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What Causes Coughing Jags

What Causes Coughing Jags

If you're a horse owner, you may have noticed your equine friend coughing occasionally. While it's a normal response to clear the airway of any irritants, frequent coughing could be a sign of an underlying health issue. Let's delve deeper into the causes of coughing in horses and how to prevent it.

The Respiratory System of Horses

Before we discuss the causes of coughing, let's take a quick refresher on the equine respiratory system. Horses are obligate nasal breathers, meaning they can only breathe through their nostrils. The nasal passages filter and humidify the air as it enters the nostrils and flows into the nasal cavity. The air then passes through the pharynx, larynx, trachea, and bronchi before reaching the lungs.

The lungs are made up of a network of bronchioles and alveoli, which are tiny air sacs responsible for gas exchange. Oxygen from inhaled air diffuses into the bloodstream, while carbon dioxide produced as a byproduct from metabolism is exhaled out of the body. Any inflammation or obstruction along this respiratory pathway can lead to coughing as the body's defense mechanism to clear the airway.

Causes of Coughing in Horses

Now that we know how vital the respiratory system is for horses, let's look at some common causes of coughing:


Horse with allergies

Just like humans, horses can develop allergies to certain substances such as pollen, dust, and mold. The allergens trigger an immune response in the horse's body, resulting in inflammation and irritation of the airway. This can cause coughing, wheezing, and difficulty breathing.

Infectious Diseases

Horse with infectious disease

A variety of infectious diseases such as equine influenza, equine herpesvirus, and strangles can cause respiratory symptoms in horses. These diseases spread easily in environments where horses are housed closely together, such as barns or stables.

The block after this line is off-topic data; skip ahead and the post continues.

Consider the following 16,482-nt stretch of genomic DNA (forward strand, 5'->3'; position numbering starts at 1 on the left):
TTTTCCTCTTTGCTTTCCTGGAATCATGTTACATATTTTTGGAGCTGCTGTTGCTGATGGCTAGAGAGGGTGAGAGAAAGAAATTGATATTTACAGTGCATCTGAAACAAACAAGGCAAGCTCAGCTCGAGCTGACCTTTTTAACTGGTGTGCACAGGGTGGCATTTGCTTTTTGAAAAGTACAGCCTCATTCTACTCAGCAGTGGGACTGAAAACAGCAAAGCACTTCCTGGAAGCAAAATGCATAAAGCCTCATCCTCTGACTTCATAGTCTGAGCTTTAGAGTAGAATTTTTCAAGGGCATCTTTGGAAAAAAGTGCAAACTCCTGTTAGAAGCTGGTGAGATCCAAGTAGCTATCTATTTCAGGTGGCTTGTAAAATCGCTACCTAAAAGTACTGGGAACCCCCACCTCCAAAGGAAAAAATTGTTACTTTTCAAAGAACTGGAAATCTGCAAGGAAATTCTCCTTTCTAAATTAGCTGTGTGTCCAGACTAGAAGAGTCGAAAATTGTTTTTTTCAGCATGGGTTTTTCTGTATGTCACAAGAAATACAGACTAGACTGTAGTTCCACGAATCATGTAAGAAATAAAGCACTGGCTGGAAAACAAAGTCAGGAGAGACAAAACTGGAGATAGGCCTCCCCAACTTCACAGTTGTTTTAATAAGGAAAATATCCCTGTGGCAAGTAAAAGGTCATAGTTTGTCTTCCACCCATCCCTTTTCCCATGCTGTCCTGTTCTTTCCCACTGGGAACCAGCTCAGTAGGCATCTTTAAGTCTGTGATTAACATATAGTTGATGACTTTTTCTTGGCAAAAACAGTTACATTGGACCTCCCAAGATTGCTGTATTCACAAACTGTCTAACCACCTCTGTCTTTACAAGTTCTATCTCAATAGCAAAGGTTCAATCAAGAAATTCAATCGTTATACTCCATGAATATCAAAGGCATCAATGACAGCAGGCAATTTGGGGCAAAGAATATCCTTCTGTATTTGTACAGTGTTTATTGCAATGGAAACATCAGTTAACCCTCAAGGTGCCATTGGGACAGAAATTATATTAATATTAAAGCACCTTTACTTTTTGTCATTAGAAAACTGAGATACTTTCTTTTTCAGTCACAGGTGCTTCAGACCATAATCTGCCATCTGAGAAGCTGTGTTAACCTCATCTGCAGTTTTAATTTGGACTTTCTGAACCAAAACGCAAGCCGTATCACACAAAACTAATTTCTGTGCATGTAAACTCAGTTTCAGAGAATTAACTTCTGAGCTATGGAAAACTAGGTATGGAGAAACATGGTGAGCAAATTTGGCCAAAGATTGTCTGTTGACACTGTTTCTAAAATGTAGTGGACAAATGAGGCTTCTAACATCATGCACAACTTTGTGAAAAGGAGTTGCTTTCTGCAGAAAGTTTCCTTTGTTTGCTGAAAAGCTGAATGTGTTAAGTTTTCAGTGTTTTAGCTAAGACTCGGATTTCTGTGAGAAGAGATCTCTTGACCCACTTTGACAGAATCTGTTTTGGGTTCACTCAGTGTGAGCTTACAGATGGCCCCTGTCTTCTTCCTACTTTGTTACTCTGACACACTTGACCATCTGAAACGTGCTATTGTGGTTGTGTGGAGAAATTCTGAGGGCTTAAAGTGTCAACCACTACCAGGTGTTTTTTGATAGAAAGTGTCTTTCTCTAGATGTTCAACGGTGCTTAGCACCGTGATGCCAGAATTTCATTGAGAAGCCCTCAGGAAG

Environmental Factors

Exposure to high levels of dust, ammonia, and other pollutants in the air can also lead to respiratory issues in horses. Poor ventilation, overcrowding, and other management factors can contribute to the development of respiratory problems.

Exercise-Induced Pulmonary Hemorrhage (EIPH)

EIPH is a condition characterized by bleeding in the lungs of horses during or shortly after exercise. It's common in racehorses and other high-performance equine athletes. Horses with EIPH may have a persistent cough, exercise intolerance, and difficulty breathing during exercise.

Laryngeal Hemiplegia

Laryngeal hemiplegia, also known as "roaring," is a condition in horses that affects the nerves controlling the muscles of the larynx. The affected horse may make a roaring or whistling sound while breathing, and in some cases, have difficulty breathing altogether.

Preventing Coughing in Horses

Prevention is key when it comes to coughing in horses. Here are some steps horse owners can take to minimize the risk of respiratory issues:


Maintaining a clean environment for your horse is crucial for preventing coughing. Keep the stall, barn, and surrounding area free of dust and other irritants. Use shavings or other low-dust bedding material and keep the area well-ventilated.


Regular vaccinations can protect horses from infectious diseases such as equine influenza and equine herpesvirus. Talk to your veterinarian about a vaccination schedule to keep your horse healthy.

Proper Exercise

Horses need regular exercise to maintain good respiratory health, but it's essential to ensure they don't overexert themselves. Avoid working horses too hard and provide plenty of rest and recovery time.

Feed and Water Quality

Make sure your horse's feed and water are of good quality. Moldy hay, contaminated water, and dusty feed can all contribute to respiratory problems.


Coughing in horses can be caused by a variety of factors, ranging from allergies to infectious diseases. Prevention is key, and horse owners can take steps to minimize the risk of respiratory issues. Maintaining a clean environment, providing regular vaccinations, and proper exercise and diet are essential for keeping horses healthy. If your horse has a persistent cough, consult with your veterinarian to help determine the underlying cause.